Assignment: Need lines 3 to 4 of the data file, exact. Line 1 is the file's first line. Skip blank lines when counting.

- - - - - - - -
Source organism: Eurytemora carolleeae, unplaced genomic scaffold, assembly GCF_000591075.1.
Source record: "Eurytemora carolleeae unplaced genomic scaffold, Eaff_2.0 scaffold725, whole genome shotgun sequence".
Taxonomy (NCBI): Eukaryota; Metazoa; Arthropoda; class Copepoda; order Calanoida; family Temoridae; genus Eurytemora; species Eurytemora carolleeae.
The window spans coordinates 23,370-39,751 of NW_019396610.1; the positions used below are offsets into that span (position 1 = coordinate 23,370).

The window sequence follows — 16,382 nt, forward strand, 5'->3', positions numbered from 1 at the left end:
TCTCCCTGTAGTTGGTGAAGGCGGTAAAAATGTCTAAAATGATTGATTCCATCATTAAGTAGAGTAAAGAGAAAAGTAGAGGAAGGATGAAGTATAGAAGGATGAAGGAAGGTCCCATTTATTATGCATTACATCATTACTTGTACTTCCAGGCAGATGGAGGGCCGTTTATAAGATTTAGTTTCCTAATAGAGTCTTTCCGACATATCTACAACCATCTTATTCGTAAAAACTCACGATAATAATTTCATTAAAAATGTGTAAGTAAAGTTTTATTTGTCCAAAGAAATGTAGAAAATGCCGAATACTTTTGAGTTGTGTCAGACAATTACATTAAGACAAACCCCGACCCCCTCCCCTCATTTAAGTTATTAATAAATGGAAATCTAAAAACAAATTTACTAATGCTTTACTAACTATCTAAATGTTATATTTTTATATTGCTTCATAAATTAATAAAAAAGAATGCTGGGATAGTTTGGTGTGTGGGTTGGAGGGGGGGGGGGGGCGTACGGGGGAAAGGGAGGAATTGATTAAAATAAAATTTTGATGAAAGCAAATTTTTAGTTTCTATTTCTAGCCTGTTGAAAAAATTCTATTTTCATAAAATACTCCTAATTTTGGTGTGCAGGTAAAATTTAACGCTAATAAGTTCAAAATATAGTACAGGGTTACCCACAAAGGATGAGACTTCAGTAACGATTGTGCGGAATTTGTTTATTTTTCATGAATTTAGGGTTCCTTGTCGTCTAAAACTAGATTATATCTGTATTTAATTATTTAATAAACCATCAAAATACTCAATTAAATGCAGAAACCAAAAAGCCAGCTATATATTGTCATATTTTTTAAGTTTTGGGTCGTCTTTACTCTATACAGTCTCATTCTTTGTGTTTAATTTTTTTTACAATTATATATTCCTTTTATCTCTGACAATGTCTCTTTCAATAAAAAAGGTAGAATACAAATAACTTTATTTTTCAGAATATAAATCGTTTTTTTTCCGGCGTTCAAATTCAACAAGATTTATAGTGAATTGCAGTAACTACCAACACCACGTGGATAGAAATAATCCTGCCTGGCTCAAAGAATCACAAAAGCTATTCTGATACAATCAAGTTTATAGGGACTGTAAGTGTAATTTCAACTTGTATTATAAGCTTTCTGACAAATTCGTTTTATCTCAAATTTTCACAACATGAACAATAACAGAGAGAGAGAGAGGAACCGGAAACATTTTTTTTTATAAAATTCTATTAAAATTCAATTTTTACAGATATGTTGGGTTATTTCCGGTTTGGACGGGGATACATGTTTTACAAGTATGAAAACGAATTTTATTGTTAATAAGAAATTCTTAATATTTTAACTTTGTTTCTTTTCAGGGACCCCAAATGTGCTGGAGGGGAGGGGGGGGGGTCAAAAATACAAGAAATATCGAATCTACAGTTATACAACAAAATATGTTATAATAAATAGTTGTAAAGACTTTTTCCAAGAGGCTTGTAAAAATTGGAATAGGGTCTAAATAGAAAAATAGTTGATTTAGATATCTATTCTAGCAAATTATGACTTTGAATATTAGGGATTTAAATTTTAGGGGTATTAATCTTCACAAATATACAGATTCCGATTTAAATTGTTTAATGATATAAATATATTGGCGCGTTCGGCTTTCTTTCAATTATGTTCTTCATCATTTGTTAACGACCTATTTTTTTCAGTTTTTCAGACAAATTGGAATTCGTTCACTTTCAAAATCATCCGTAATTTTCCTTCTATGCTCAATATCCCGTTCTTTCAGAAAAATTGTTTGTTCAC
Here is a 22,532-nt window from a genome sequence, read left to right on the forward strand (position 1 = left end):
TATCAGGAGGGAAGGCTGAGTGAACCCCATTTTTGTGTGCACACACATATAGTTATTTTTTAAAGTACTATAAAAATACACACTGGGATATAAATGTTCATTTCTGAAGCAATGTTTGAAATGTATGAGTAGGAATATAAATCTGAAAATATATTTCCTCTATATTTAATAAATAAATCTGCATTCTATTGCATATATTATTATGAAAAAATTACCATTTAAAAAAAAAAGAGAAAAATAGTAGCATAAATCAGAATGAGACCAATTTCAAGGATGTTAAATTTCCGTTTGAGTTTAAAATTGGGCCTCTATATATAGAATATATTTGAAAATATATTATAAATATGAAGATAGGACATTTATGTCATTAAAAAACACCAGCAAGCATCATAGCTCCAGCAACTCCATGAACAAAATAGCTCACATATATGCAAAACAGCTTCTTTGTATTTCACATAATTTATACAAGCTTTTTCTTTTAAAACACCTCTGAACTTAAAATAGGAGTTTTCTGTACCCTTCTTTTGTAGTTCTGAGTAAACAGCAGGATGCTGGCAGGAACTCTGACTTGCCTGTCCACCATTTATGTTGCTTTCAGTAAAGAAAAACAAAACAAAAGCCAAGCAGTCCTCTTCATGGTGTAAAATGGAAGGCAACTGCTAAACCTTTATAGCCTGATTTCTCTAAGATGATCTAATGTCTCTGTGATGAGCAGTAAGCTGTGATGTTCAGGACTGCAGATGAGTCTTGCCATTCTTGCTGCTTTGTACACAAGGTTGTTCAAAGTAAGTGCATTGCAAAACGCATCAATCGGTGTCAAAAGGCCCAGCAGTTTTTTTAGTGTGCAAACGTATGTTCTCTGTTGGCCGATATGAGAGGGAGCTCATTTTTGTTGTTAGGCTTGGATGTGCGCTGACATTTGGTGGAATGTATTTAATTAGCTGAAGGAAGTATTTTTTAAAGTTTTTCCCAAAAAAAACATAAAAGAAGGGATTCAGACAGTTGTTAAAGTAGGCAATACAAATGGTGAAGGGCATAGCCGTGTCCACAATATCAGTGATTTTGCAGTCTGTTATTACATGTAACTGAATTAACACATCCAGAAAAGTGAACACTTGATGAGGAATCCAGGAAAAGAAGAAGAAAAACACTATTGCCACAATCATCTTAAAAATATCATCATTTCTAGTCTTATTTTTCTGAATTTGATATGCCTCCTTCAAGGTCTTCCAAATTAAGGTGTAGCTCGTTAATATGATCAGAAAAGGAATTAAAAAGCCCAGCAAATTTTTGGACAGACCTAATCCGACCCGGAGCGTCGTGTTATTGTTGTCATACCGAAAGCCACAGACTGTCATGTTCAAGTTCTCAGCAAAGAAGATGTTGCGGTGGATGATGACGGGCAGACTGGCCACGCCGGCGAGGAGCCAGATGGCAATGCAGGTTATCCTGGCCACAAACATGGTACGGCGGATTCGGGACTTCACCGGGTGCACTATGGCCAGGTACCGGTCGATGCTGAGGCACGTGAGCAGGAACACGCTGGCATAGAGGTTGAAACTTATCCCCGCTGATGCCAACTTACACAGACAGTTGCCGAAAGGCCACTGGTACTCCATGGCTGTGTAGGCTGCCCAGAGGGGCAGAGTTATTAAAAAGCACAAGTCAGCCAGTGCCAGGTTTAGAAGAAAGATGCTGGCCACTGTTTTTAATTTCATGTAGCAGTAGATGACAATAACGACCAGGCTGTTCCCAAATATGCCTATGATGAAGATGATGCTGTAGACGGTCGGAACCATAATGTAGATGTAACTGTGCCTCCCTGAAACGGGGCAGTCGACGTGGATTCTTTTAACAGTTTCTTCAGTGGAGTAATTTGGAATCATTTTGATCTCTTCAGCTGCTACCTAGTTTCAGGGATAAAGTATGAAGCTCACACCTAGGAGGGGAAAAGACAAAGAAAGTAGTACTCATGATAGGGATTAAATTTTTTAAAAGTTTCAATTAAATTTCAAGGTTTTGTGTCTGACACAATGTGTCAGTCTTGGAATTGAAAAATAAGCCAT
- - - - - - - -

Taxonomy (NCBI): Eukaryota; Metazoa; Arthropoda; class Copepoda; order Calanoida; family Temoridae; genus Eurytemora; species Eurytemora carolleeae.
The window spans coordinates 23,370-39,751 of NW_019396610.1; the positions used below are offsets into that span (position 1 = coordinate 23,370).